Amazon Prime Day is coming. Here’s how sellers can prepare to boost their sales
Amazon Prime Day isn’t here just yet, but sellers need to act now to drive optimal results for the highly anticipated summer retail sales event.
While no official date has been released by Amazon, it’s been widely reported that the popular two-day event is most likely to return next month. Last year, it took place on July 12 and July 13 (and was announced by Amazon in mid-June.) That makes mid-July, on or around July 11 and July 12, a logical bet.
There’s a lot at stake for sellers. Amazon has more than 200 million paid Prime members globally. Last year, Prime members purchased more than 300 million items worldwide during Prime Day — a record, according to company data. What’s more, sales traffic tends to be higher in the days leading up to and immediately following the two-day event, so it’s more like a week-long sales opportunity for sellers.
Of course, some of the biggest buys go to retail giants, from Apple products to Shark vacuums, which in the past year are among the most popular items purchased. The economy has softened, too, and demand is down in the retail sector. Nevertheless this year is expected to be another big year, with 68% of consumers likely to shop on Prime Day, according to a report from Jungle Scout, which provides software and research to Amazon sellers.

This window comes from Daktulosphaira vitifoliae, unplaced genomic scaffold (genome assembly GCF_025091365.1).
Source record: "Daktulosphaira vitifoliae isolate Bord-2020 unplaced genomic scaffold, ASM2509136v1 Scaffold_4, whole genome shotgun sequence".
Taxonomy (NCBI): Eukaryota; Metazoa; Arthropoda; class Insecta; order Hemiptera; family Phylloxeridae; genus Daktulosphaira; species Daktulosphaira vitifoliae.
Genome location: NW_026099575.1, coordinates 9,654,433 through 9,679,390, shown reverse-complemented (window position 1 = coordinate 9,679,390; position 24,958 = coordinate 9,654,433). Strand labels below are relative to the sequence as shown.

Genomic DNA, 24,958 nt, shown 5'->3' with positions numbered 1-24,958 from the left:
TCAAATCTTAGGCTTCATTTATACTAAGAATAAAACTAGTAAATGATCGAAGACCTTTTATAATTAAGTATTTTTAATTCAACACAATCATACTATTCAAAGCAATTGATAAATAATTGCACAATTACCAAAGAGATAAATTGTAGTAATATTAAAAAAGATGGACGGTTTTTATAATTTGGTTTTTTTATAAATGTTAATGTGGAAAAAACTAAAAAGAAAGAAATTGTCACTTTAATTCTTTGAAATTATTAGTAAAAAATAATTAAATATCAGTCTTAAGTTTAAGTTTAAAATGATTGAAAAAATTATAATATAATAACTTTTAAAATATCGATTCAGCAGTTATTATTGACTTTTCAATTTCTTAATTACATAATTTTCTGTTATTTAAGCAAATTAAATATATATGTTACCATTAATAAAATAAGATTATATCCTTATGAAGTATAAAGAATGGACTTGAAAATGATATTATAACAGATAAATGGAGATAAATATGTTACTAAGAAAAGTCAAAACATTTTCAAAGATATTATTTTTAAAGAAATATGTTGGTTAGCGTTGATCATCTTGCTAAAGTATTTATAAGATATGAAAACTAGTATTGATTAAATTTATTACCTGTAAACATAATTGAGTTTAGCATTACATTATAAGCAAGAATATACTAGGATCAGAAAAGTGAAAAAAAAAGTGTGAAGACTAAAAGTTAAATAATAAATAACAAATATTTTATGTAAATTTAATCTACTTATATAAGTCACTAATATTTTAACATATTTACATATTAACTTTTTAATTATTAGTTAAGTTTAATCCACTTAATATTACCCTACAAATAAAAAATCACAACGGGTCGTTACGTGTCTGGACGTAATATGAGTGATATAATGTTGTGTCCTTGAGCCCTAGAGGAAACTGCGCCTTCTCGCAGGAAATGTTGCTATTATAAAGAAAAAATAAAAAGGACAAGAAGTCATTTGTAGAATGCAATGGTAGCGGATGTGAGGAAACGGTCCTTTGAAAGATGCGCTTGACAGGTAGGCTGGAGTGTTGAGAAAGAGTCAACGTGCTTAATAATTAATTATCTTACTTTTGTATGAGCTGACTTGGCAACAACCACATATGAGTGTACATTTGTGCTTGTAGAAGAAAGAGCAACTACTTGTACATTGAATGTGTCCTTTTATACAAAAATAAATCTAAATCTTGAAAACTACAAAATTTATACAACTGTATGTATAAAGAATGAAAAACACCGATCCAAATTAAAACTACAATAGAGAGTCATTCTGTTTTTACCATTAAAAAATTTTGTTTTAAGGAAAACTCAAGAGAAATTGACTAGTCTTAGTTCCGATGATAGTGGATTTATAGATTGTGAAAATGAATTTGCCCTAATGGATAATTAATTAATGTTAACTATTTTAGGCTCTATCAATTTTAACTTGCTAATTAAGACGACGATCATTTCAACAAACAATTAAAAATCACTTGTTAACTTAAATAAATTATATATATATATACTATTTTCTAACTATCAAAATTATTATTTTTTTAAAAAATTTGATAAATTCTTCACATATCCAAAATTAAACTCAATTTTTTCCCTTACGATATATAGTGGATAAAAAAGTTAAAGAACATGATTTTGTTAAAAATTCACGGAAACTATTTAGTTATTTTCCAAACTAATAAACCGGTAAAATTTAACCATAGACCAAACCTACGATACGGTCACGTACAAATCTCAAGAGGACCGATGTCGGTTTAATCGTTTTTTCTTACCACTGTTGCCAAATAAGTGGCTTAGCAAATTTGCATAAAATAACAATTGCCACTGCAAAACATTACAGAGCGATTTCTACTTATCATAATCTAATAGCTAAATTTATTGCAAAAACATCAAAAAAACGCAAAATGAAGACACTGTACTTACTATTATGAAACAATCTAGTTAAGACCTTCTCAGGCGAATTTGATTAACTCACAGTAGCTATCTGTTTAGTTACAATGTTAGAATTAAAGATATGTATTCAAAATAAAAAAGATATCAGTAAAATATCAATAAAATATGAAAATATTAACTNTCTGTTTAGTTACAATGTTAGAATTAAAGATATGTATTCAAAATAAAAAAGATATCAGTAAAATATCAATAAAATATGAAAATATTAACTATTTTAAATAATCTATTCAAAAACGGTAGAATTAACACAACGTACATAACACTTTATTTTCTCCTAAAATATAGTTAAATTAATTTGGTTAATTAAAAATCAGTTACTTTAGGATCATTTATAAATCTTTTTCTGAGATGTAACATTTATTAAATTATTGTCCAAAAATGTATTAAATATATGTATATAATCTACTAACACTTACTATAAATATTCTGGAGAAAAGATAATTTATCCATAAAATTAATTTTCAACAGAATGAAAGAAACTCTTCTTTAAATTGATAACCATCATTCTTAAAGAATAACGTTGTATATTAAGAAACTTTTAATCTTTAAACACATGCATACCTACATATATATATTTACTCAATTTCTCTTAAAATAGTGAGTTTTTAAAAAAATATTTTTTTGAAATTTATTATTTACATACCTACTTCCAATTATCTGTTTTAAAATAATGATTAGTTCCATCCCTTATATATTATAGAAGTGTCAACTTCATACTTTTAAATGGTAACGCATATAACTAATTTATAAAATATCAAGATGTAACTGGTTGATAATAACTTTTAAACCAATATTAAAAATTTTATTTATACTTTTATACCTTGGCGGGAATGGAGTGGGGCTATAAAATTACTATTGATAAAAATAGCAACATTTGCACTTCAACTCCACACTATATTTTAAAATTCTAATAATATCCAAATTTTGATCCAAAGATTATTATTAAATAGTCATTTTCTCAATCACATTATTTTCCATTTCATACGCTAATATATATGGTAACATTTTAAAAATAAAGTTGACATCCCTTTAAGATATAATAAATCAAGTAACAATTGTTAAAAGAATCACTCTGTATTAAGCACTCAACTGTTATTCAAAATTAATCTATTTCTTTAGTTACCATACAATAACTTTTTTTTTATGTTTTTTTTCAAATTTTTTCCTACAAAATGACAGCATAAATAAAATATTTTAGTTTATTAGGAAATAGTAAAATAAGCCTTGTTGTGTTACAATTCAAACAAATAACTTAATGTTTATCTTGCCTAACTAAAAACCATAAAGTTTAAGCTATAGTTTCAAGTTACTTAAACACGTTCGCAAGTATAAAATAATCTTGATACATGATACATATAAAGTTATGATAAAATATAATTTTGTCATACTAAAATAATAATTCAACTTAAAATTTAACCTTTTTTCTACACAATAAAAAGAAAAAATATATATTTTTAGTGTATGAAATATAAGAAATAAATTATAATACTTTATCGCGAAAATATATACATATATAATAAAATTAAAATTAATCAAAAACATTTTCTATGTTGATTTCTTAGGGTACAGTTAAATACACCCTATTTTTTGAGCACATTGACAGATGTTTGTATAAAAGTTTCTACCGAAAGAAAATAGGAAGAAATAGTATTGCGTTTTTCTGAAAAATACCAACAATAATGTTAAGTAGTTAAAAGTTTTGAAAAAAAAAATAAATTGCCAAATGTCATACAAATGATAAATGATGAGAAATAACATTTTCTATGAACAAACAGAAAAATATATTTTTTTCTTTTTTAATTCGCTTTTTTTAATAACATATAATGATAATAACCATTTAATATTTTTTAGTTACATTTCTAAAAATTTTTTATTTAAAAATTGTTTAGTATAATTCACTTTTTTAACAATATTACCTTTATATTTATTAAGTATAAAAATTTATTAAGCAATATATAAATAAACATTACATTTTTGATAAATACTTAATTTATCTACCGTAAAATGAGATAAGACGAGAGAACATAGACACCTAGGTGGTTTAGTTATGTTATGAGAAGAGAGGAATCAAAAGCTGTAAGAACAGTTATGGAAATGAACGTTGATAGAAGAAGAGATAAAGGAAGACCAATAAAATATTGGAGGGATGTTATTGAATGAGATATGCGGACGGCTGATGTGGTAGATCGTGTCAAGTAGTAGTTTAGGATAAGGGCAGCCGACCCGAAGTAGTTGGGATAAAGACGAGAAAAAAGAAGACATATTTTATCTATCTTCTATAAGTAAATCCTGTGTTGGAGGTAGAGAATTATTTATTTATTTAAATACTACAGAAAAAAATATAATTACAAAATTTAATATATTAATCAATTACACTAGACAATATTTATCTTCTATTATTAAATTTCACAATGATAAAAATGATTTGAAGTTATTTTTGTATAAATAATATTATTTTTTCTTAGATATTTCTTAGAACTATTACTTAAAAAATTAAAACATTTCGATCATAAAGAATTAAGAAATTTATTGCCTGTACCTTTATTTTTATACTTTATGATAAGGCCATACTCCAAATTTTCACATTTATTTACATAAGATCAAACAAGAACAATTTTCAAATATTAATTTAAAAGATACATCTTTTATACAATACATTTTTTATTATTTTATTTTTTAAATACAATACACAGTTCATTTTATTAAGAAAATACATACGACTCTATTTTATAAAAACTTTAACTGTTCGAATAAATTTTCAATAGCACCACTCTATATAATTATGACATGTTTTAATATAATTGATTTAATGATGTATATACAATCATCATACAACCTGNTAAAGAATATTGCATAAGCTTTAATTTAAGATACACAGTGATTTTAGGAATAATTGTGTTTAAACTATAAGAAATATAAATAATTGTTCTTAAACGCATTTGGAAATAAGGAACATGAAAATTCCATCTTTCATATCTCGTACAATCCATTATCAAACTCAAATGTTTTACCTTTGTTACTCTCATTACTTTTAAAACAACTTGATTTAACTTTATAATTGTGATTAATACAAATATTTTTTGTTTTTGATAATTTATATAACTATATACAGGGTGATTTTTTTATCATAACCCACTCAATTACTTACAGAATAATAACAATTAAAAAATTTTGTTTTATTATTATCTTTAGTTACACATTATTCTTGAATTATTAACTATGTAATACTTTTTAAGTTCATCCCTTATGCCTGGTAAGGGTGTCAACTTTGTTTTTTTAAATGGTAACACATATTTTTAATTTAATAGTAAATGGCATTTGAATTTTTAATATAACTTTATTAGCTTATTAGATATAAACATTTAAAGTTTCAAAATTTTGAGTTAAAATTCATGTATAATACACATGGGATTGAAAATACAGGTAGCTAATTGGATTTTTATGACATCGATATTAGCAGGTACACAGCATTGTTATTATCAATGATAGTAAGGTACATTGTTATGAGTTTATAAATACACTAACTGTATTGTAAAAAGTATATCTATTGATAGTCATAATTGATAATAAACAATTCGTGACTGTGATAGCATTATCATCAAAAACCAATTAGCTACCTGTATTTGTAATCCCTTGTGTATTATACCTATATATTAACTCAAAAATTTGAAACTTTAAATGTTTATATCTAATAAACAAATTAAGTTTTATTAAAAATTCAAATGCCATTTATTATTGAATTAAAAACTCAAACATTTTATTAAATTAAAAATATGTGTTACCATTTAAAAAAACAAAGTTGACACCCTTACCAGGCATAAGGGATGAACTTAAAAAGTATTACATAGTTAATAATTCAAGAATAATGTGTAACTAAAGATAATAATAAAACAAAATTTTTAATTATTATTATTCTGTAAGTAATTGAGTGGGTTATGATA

Sellers can start preparing by getting information directly from the horse’s mouth. Amazon offers videos from its Seller University on how to maximize profits on Prime Day. For example, it talks about the importance of concise, relevant titles, product listings with rich details and keywords that are likely to appeal to customers.
Here are some additional actions that Amazon ecommerce platform consultants say sellers should be taking now to proactively prepare:
Stay on top of inventory deadlines and available stock
Amazon recently told sellers to have their inventory for Prime Day at U.S. fulfillment centers by June 15, according to Chris Compean, co-founder and chief executive of Mayan, an inventory and advertising automation technology provider to Amazon sellers. Sellers can also consider fulfilling some of the orders themselves.